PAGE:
Expat Magazine

One Out Of Three Ain't Bad.

By Elisecd @elise_cd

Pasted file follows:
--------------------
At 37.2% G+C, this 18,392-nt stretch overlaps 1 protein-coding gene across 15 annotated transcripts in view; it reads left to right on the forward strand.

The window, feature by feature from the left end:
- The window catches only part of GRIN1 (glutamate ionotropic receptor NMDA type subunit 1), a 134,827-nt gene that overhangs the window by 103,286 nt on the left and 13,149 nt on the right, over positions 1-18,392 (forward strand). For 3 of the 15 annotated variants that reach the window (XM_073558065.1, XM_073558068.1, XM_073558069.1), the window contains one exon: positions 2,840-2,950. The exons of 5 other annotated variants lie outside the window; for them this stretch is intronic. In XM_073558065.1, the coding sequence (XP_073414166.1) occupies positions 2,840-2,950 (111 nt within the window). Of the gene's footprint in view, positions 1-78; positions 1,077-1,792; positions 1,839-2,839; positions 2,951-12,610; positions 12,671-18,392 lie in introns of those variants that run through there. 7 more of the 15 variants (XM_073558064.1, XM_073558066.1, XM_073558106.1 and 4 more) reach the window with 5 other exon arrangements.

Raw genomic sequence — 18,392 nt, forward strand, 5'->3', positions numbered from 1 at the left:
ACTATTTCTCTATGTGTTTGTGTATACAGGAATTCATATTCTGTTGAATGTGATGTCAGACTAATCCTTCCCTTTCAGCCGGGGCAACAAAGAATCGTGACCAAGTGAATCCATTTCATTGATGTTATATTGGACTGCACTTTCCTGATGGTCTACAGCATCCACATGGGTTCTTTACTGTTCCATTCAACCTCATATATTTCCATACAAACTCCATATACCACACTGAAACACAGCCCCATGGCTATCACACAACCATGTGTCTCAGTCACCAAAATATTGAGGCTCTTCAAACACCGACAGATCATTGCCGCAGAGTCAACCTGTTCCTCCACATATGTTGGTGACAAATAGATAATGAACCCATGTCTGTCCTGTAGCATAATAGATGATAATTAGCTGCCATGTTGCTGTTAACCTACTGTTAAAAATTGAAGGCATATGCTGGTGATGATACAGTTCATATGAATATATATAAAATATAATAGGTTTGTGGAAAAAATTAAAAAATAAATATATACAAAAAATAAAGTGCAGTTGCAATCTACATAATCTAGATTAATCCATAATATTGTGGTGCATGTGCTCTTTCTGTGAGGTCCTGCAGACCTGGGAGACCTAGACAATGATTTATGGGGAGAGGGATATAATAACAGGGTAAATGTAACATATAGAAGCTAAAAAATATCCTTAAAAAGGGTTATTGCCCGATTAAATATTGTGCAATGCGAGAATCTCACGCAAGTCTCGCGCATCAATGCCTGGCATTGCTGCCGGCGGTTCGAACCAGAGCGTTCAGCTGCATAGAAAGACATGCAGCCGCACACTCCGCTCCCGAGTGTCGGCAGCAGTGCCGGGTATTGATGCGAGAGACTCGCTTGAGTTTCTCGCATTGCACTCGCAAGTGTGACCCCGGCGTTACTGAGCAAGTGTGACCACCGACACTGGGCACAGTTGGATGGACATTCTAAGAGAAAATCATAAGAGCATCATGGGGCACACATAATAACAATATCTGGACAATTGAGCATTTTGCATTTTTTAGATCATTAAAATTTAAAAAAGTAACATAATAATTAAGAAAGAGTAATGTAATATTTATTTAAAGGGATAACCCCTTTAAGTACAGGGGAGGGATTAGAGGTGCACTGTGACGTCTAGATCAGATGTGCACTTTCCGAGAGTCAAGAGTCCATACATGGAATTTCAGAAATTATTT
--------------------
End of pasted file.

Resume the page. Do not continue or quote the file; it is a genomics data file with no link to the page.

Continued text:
To anybody I even vaguely know, it should come as no surprise if I tell you that right now, as we speak (/I type) I am procrastinating.  Even less of a surprise, the thing from which I am procrastinating is academic and comes in the form of a book.  I’m not sure why I am quite so incapable of reading prescribed course materials, as at all other times I am a self-confessed, unashamed and obsessively opinionated bookworm.  However, put the title on a reading list and hand it to me in a classroom and you’d think I was illiterate.  Having already tidied my room, scrubbed my kitchen cupboards and washed my hair today, and being without iPlayer etc for the foreseeable future (damn you Sweden, damn you), I am left with little distraction except to warble away on here for a while.  Lucky you, aye.In the past week (maybe I should just write Sundays off and call them blogging days, as that seems to be the way that this is going) one thing has changed, somewhat significantly, and that is that I am now officially enrolled in some classes at Göteborgs Universitet.  Perhaps also significant, and definitely hypocritical, after two weeks of moaning to anybody with ears about how god damn impossible it was to subscribe to any classes, I managed to miss my first two.  Oops.  The first was a very ambitious 10am Speculative Fiction (i.e. Sci Fi.  Uh huh.) class after a night out.  True to the general story of my life, I got drunk and slept through it (and, as Oscar asked me to clarify, yes I do mean overslept, not slept with the entire group, just in case you were wondering).  After this hiccup, I dragged myself to McDonald’s for a hangover cure and stumbled to my 1pm class.  After a bit of trouble locating the room, I arrived and sat there for a while thinking they were just engaging in pre-class chatter in Swedish.  However, when notes began to appear on the board in Swedish I established that no, this was the actual seminar in full swing and, more to the point, it was not the one I was meant to be in.  After a pretty awkward explanation on my part, I shuffled red-faced from the room, too late to find my actual class.  And another one bites the dust.I did eventually make a class though, at 6pm that evening (which, in case you were wondering, is absolutely, definitely, completely, 100% too late for a class to start).  It was also unfortunate that the required reading for this was Birthday Letters by Ted Hughes.  I can tell you, without a shadow of a doubt, that reading a book of poetry written by a man to his dead wife is not ever going to help a miserable hangover day.  I think I would have really enjoyed the collection too, had it not been for the circumstances, so I shall attempt a rereading at another point, preferably when I’m located in my bed, wearing my cat t shirt, with a gallon of tea and a vast supply of biscuits for company.  The class went fairly well but as it was a night class, the other people were all mature students, which made it a bit different.  Another negative was that when it finished at 8pm, a severe downpour had begun, and I was wearing sandals and a summer dress, which meant that the long tram journey home in the dark was even less enjoyable than it might have been otherwise. However, the rest of the reading list looks interesting and I am strangely excited to begin my proper classes with other people my age, equipped with a raincoat and not suffering from what my dad likes to refer to as ‘the wages of sin’ (i.e. a hangover).After returning home on Thursday evening to the welcoming arms of my duvet, and recovering with a Skype from Beth, enough pasta to feed the whole of China and ogling over Ed Westick in a re-watch of Chalet Girls, things looked up.  On Friday evening I reluctantly opened another bottle of wine and had a strangely fun evening of classic 90s music, singing into washing up brushes and developing a dangerous new dance that from here on in I shall simply name ‘The Rug Slide’.  Yesterday, we visited the Botanic Gardens and despite feeling that this was perhaps a daytrip better suited to my grandma, discovered they were actually very nice.  I especially enjoyed the table and chair with flowers planted into the seat and top and a cactus for a lightbulb.  When I have my own house, with its high ceilinged library and secret garden, I shall kindly let my dad (who by this point is of course going to have retired and be on hand to be my personal gardener at all times) attempt to recreate this for me.  Lucky him.Lastly, a quick note on the Swedish postal system.  As mentioned in my previous post, within just minutes of arriving at Kviberg, I somehow managed to break my laptop charger.  Luckily, somebody let me borrow their computer to order a replacement.  I arrived home one day last week to discover what I assumed was a missed post slip in my mail box.  I groaned outwardly, imagining that a UK style postal goose chase was to follow.  In fact, despite the fact that I didn’t understand a single word on the slip except a vaguely recognisable shop name, I had hopped on a tram, signed for and received my package and got a tram home again within the space of about twenty minutes.  This is particularly reassuring as in the next week or so I’m hoping to receive a parcel from home including a Kindle (Yes I caved, although that’s a story for another day.  Don’t judge me; I’m not proud of myself.) and my jewellery, which I am feeling naked without, and some boots from ASOS because I imagine my feet are going to be getting cold quite soon.  So yes, just another simple system that Britain has somehow managed to overcomplicate and completely cock up.  Well done England, well done.

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